5. Personality Power: The reputation you’ve built for being an honest, hardworking, leader might also be a factor in your ability to influence others. Personality power comes from one’s character. It’s easy to see how people with natural charisma can capture the attention of a room and inspire others. By the same token, even if you’re not a superstar, aspects of your personality might offer huge advantages as you seek to grow your career or business. Perhaps you are extremely friendly and likable, or maybe you can tell a good joke. These same character traits that make you easy to get along with might also make you an appealing job candidate or business partner. Don’t forget to call on your sparkling personality when it’s time to impress others.
  6. Information Power: This kind of power comes from what you know or information that only you have access to. An example of information power might be someone who has gathered a large amount of valuable data through research of some kind. Consider those white papers companies use to gather prospects for their businesses. Companies know that readers and potential clients will want access to the information they’ve gathered, so they use that information power to request customer contact information in exchange for that data. What valuable information might you have that you can offer in exchange for the opportunities or funding you’re looking for?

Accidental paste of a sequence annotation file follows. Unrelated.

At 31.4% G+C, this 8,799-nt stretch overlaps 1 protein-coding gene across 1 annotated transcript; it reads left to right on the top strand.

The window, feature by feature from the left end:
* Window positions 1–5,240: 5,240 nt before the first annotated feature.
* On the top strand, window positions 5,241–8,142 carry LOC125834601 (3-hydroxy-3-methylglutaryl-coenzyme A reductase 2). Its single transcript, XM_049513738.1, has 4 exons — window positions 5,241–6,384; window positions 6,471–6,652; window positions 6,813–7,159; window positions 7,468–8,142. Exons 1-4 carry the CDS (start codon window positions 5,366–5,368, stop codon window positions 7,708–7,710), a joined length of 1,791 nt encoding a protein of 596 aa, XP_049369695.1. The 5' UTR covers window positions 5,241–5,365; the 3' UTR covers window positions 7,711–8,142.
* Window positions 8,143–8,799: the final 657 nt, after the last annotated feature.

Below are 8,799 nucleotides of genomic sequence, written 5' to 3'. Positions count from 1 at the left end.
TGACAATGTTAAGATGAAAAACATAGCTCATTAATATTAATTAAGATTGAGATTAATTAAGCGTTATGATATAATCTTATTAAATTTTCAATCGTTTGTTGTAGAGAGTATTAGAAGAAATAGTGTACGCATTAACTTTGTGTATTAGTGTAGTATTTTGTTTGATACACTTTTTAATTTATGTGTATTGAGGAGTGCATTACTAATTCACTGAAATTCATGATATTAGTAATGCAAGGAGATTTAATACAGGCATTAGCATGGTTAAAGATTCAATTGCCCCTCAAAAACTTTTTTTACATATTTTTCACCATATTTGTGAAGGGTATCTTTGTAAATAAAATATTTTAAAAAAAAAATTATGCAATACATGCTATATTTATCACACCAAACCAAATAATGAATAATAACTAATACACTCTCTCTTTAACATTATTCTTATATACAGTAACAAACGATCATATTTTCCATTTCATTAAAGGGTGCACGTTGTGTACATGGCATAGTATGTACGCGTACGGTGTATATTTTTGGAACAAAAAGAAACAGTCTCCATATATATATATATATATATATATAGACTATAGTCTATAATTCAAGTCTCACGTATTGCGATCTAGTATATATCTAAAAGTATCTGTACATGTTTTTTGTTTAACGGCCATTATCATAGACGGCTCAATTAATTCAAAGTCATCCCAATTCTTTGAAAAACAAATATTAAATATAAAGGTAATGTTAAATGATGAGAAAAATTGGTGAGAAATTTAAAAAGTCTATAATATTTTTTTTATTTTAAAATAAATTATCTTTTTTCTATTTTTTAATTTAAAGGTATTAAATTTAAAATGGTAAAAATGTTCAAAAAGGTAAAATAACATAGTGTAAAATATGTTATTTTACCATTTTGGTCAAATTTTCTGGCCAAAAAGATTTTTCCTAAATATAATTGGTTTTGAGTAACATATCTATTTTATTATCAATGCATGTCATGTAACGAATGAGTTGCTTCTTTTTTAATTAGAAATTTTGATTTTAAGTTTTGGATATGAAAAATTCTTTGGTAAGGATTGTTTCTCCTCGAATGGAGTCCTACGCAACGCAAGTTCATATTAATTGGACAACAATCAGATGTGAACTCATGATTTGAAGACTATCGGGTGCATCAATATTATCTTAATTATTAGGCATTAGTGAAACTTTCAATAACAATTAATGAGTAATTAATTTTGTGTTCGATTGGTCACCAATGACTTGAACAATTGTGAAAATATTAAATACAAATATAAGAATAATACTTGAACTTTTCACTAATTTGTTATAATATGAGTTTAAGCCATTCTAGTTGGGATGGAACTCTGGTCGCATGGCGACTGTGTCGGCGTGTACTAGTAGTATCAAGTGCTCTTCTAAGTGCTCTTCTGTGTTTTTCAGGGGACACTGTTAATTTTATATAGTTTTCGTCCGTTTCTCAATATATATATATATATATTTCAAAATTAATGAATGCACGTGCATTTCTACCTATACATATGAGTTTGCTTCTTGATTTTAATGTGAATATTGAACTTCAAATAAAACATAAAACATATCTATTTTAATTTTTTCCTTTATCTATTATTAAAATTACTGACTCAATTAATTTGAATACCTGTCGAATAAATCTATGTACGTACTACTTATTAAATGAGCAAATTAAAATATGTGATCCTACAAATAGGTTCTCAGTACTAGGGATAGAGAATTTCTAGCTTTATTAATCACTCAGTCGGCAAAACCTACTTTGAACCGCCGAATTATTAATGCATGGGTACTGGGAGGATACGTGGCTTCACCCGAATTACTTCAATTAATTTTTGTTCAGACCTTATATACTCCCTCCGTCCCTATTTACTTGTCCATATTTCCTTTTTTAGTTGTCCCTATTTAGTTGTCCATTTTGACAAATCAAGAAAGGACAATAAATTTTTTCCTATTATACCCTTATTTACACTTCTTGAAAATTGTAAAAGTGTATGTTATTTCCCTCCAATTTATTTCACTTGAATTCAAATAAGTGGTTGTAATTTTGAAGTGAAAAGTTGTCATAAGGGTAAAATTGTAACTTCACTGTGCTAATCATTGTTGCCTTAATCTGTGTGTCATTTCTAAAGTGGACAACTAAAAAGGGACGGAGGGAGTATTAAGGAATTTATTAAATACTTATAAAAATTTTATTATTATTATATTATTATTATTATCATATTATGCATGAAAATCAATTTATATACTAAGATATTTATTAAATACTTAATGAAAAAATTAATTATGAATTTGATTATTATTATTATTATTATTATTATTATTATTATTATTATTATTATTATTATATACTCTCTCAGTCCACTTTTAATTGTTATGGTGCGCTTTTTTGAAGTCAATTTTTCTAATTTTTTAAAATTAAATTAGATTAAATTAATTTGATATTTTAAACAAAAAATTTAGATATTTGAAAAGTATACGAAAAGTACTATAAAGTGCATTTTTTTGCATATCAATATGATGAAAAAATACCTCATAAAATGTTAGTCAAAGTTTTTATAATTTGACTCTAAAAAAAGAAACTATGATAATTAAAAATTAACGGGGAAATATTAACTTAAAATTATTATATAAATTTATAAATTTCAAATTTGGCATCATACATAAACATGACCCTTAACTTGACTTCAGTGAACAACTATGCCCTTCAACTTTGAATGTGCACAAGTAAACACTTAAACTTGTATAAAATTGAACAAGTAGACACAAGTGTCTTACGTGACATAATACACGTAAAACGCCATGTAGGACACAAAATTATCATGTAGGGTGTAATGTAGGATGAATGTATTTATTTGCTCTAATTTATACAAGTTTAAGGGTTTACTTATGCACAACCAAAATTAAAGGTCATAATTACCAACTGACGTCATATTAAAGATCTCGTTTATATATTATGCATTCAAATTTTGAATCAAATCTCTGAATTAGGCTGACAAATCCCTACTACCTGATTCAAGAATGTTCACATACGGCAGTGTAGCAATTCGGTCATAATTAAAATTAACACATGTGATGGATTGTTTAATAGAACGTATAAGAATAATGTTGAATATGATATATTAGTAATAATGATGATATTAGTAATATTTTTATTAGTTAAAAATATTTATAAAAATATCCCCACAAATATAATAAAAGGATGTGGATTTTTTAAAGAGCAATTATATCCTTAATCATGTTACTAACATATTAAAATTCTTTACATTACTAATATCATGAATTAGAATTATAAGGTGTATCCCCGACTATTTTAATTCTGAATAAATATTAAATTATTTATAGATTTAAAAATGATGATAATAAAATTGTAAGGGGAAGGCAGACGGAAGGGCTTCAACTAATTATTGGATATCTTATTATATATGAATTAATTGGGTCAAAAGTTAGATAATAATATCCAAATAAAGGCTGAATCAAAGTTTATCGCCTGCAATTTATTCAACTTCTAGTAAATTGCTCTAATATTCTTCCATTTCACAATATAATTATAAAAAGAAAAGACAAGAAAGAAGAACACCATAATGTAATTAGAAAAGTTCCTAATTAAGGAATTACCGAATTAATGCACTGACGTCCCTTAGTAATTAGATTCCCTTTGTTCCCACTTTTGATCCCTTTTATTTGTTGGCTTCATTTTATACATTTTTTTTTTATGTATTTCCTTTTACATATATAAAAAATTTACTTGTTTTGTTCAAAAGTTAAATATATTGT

7. Reward Power: People who have the power to reward or bonus someone else have this kind of power. A manager has the power to promote an employee who performs well, or a parent can reward a well behaving child with extra spending money or a trip to Disneyland. When you are a customer, you have the power to reward companies, products, and salespeople by giving them your business. While trying to grow your business, you can use your power to reward your employees to incentivize them to push even harder to help your company reach its goals.
  8. Network Power: Remember all that time you’ve spent shaking hands and collecting business contacts? Building a strong network has boosted your power to influence, because you can now call on those connections to support you in any number of ways. Clients can provide testimonials that will add credibility. Mentors can offer valuable advice to help you overcome challenges, or a connection might call you first when an opportunity arises to submit a proposal. Your network power is one of the sources of power you can most easily grow and impact, so don’t overlook the importance of building strong relationships.
Recognizing your personal power is critical to collaborating with others and asking for resources you need. Click To Tweet

Recognizing your personal sources of power is critical to your ability to collaborate with others and ask for the resources and opportunities you’ll need to grow your company and advance your career. It’s easy to underestimate oneself and overlook how much you have to bring to the table. Success in business requires constant negotiation, and by understanding your own power to get others on your side, you improve your chances of achieving the results you’re hoping for and reaching your goals.